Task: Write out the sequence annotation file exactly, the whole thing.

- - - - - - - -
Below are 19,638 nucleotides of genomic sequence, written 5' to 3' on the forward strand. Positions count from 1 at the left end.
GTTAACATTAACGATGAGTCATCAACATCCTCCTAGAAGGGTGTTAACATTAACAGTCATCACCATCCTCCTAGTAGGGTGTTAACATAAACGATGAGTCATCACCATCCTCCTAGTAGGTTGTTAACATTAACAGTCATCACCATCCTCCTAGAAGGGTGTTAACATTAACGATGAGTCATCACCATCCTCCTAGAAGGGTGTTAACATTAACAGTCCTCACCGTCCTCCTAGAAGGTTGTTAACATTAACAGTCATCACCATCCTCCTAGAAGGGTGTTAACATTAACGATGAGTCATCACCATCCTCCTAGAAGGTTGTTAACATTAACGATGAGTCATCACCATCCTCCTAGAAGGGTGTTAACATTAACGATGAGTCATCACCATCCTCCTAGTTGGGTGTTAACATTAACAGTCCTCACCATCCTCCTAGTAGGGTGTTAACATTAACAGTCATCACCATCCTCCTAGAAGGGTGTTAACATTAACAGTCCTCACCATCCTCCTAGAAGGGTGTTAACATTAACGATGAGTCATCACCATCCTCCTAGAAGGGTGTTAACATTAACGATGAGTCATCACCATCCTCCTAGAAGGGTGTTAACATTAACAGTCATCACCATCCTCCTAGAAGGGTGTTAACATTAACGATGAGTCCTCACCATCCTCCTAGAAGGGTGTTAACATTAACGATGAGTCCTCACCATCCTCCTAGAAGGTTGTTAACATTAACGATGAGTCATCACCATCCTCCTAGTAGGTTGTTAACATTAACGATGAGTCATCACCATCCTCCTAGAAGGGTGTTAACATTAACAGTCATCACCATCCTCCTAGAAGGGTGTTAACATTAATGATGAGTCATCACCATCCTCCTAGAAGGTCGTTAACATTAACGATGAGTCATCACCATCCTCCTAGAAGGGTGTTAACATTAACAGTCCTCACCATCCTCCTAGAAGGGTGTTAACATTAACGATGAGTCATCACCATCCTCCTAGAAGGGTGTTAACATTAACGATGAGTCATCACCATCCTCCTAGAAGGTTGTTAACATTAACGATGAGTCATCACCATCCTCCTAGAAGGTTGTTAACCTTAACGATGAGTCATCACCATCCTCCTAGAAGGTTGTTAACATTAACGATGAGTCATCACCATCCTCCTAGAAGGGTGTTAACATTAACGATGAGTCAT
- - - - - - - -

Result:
Below are 19,638 nucleotides of genomic sequence, written 5' to 3' on the forward strand. Positions count from 1 at the left end.
GTTAACATTAACGATGAGTCATCAACATCCTCCTAGAAGGGTGTTAACATTAACAGTCATCACCATCCTCCTAGTAGGGTGTTAACATAAACGATGAGTCATCACCATCCTCCTAGTAGGTTGTTAACATTAACAGTCATCACCATCCTCCTAGAAGGGTGTTAACATTAACGATGAGTCATCACCATCCTCCTAGAAGGGTGTTAACATTAACAGTCCTCACCGTCCTCCTAGAAGGTTGTTAACATTAACAGTCATCACCATCCTCCTAGAAGGGTGTTAACATTAACGATGAGTCATCACCATCCTCCTAGAAGGTTGTTAACATTAACGATGAGTCATCACCATCCTCCTAGAAGGGTGTTAACATTAACGATGAGTCATCACCATCCTCCTAGTTGGGTGTTAACATTAACAGTCCTCACCATCCTCCTAGTAGGGTGTTAACATTAACAGTCATCACCATCCTCCTAGAAGGGTGTTAACATTAACAGTCCTCACCATCCTCCTAGAAGGGTGTTAACATTAACGATGAGTCATCACCATCCTCCTAGAAGGGTGTTAACATTAACGATGAGTCATCACCATCCTCCTAGAAGGGTGTTAACATTAACAGTCATCACCATCCTCCTAGAAGGGTGTTAACATTAACGATGAGTCCTCACCATCCTCCTAGAAGGGTGTTAACATTAACGATGAGTCCTCACCATCCTCCTAGAAGGTTGTTAACATTAACGATGAGTCATCACCATCCTCCTAGTAGGTTGTTAACATTAACGATGAGTCATCACCATCCTCCTAGAAGGGTGTTAACATTAACAGTCATCACCATCCTCCTAGAAGGGTGTTAACATTAATGATGAGTCATCACCATCCTCCTAGAAGGTCGTTAACATTAACGATGAGTCATCACCATCCTCCTAGAAGGGTGTTAACATTAACAGTCCTCACCATCCTCCTAGAAGGGTGTTAACATTAACGATGAGTCATCACCATCCTCCTAGAAGGGTGTTAACATTAACGATGAGTCATCACCATCCTCCTAGAAGGTTGTTAACATTAACGATGAGTCATCACCATCCTCCTAGAAGGTTGTTAACCTTAACGATGAGTCATCACCATCCTCCTAGAAGGTTGTTAACATTAACGATGAGTCATCACCATCCTCCTAGAAGGGTGTTAACATTAACGATGAGTCAT